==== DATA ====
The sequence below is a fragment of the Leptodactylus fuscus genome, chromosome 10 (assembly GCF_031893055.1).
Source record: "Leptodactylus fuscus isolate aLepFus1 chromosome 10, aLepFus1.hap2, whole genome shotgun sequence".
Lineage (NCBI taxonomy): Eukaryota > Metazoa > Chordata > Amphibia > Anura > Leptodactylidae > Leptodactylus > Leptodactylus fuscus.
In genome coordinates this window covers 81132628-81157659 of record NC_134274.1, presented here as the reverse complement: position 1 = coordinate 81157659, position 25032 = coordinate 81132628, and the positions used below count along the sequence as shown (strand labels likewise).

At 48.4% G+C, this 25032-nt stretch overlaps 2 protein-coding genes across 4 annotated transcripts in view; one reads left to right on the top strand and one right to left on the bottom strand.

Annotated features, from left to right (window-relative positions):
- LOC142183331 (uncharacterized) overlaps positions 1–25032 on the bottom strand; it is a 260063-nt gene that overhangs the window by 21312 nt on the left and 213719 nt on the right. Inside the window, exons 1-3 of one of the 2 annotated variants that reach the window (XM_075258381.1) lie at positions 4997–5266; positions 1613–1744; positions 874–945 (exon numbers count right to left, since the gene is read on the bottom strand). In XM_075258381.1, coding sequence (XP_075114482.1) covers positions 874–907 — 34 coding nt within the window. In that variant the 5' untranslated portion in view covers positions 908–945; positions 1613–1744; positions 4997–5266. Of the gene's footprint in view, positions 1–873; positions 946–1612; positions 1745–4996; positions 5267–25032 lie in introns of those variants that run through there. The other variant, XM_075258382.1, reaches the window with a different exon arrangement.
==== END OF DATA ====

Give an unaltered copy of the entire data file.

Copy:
The sequence below is a fragment of the Leptodactylus fuscus genome, chromosome 10 (assembly GCF_031893055.1).
Source record: "Leptodactylus fuscus isolate aLepFus1 chromosome 10, aLepFus1.hap2, whole genome shotgun sequence".
Lineage (NCBI taxonomy): Eukaryota > Metazoa > Chordata > Amphibia > Anura > Leptodactylidae > Leptodactylus > Leptodactylus fuscus.
In genome coordinates this window covers 81132628-81157659 of record NC_134274.1, presented here as the reverse complement: position 1 = coordinate 81157659, position 25032 = coordinate 81132628, and the positions used below count along the sequence as shown (strand labels likewise).

At 48.4% G+C, this 25032-nt stretch overlaps 2 protein-coding genes across 4 annotated transcripts in view; one reads left to right on the top strand and one right to left on the bottom strand.

Annotated features, from left to right (window-relative positions):
- LOC142183331 (uncharacterized) overlaps positions 1–25032 on the bottom strand; it is a 260063-nt gene that overhangs the window by 21312 nt on the left and 213719 nt on the right. Inside the window, exons 1-3 of one of the 2 annotated variants that reach the window (XM_075258381.1) lie at positions 4997–5266; positions 1613–1744; positions 874–945 (exon numbers count right to left, since the gene is read on the bottom strand). In XM_075258381.1, coding sequence (XP_075114482.1) covers positions 874–907 — 34 coding nt within the window. In that variant the 5' untranslated portion in view covers positions 908–945; positions 1613–1744; positions 4997–5266. Of the gene's footprint in view, positions 1–873; positions 946–1612; positions 1745–4996; positions 5267–25032 lie in introns of those variants that run through there. The other variant, XM_075258382.1, reaches the window with a different exon arrangement.